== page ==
William Mattieu Williams (1820-1892)

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W.M. Williams is the only major figure involved in the Welsh coal oil industry to have been accorded an entry in the Oxford Dictionary National Biography.

The National Biography describes him as a science teacher and industrial chemist, and details how he was apprenticed to an optical instrument maker in Lambeth, then studied at the University of Edinburgh, before spending a period travelling in Europe. Returning to Britiain, he gave public lectures on his travels and on many other topics, before - in 1848 - playing a major role in founding Birkbeck School, of which he became headmaster. On the recommendation of Lyon Playfair (a major figure in shaping the life of James Young), Williams was appointed as master of sciences at the Birmingham and Midland Institute, where he instituted "penny lectures" and published many articles on popular science. He developed a particular interest in applied chemistry and was appointed a fellow of the Chemical Society in 1857. The Biography states (inaccurately), that he was appointed manager of the Leeswood Oil Company in 1863. He took up post as chemist to the Atlas Iron & Steel Works Sheffield in 1868, before returning to London in 1870 and devoting his time to writing, teaching and lecturing.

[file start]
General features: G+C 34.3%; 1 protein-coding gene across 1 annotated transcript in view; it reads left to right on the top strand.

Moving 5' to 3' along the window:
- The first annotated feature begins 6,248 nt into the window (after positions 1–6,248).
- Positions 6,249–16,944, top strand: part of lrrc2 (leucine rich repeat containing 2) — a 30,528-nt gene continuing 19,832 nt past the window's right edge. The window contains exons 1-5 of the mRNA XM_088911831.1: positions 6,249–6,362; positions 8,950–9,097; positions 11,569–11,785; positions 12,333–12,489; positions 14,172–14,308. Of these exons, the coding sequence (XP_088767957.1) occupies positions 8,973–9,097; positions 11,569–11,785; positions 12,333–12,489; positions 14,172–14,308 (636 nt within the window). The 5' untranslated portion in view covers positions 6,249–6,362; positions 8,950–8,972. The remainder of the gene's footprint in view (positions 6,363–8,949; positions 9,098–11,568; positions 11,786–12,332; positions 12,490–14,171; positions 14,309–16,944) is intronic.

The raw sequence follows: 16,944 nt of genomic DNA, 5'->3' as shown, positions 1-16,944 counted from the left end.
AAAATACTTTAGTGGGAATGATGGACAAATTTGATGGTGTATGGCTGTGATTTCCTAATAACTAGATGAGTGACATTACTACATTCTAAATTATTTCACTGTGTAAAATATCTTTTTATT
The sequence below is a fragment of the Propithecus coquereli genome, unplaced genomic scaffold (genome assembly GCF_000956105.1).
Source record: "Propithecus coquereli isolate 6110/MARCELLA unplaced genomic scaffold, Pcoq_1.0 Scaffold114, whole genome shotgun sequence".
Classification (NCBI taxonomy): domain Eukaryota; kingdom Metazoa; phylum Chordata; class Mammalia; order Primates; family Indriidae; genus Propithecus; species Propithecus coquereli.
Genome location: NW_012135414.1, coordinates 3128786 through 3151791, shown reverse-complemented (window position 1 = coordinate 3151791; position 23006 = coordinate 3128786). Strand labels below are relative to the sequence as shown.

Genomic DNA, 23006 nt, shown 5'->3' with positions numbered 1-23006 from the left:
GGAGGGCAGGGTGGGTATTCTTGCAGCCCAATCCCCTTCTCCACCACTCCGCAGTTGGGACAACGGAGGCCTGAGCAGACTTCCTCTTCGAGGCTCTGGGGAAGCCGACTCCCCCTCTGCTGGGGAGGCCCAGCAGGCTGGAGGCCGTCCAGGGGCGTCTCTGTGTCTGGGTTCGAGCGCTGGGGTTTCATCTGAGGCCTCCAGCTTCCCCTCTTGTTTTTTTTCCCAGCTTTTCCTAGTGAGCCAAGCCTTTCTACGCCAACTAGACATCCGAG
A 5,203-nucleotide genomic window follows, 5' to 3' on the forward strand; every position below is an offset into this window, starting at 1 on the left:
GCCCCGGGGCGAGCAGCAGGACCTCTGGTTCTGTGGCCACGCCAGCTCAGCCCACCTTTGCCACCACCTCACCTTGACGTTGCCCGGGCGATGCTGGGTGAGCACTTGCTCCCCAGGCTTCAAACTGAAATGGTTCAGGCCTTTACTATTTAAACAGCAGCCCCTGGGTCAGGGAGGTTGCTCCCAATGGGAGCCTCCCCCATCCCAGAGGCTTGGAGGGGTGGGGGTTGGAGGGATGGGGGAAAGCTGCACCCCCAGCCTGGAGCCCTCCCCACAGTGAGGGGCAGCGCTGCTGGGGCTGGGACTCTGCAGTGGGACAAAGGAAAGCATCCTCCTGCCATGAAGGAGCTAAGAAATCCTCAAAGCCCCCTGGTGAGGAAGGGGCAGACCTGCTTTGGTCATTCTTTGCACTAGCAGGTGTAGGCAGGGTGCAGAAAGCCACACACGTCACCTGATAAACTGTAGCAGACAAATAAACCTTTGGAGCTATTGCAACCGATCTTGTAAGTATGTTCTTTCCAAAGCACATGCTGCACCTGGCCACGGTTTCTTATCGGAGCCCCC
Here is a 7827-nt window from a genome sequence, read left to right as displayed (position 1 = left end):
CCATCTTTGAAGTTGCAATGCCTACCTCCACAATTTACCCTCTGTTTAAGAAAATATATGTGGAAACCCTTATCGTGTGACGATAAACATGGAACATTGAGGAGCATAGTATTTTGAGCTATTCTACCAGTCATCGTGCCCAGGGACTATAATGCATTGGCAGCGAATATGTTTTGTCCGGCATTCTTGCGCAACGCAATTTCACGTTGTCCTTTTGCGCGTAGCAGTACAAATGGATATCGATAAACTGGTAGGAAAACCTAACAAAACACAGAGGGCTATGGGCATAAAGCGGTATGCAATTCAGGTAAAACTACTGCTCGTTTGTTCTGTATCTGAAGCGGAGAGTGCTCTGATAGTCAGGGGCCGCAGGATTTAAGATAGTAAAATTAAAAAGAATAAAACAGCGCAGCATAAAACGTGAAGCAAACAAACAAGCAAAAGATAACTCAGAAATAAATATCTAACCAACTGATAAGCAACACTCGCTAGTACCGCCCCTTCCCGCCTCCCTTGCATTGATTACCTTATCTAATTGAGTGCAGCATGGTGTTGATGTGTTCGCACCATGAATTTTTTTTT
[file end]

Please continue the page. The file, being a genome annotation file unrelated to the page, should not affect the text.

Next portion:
In his memoirs, Arthur Robottom credits W.M.Williams as being first to analyse Leeswood cannels and realise their potential for oil production. He then describes their subsequent business partnership.

W.M.Williams appears to have been the author of the the extensive and well illustrated entry of "Paraffine" in Ure's Dictionary of Arts. Manufactures and Mines, Vol III, Sixth Edition, 1867

Oil Industy Interests


  • WILLIAMS William Mattieu of the Grange, Neasden, Middlesex, gentleman, died 28th November 1892. Probate – London 23 February to Alice Williams, widow, George Combe Williams, professor of music, and Arnold Winkelreid Williams M.D. Effects £15,218 17s 7s.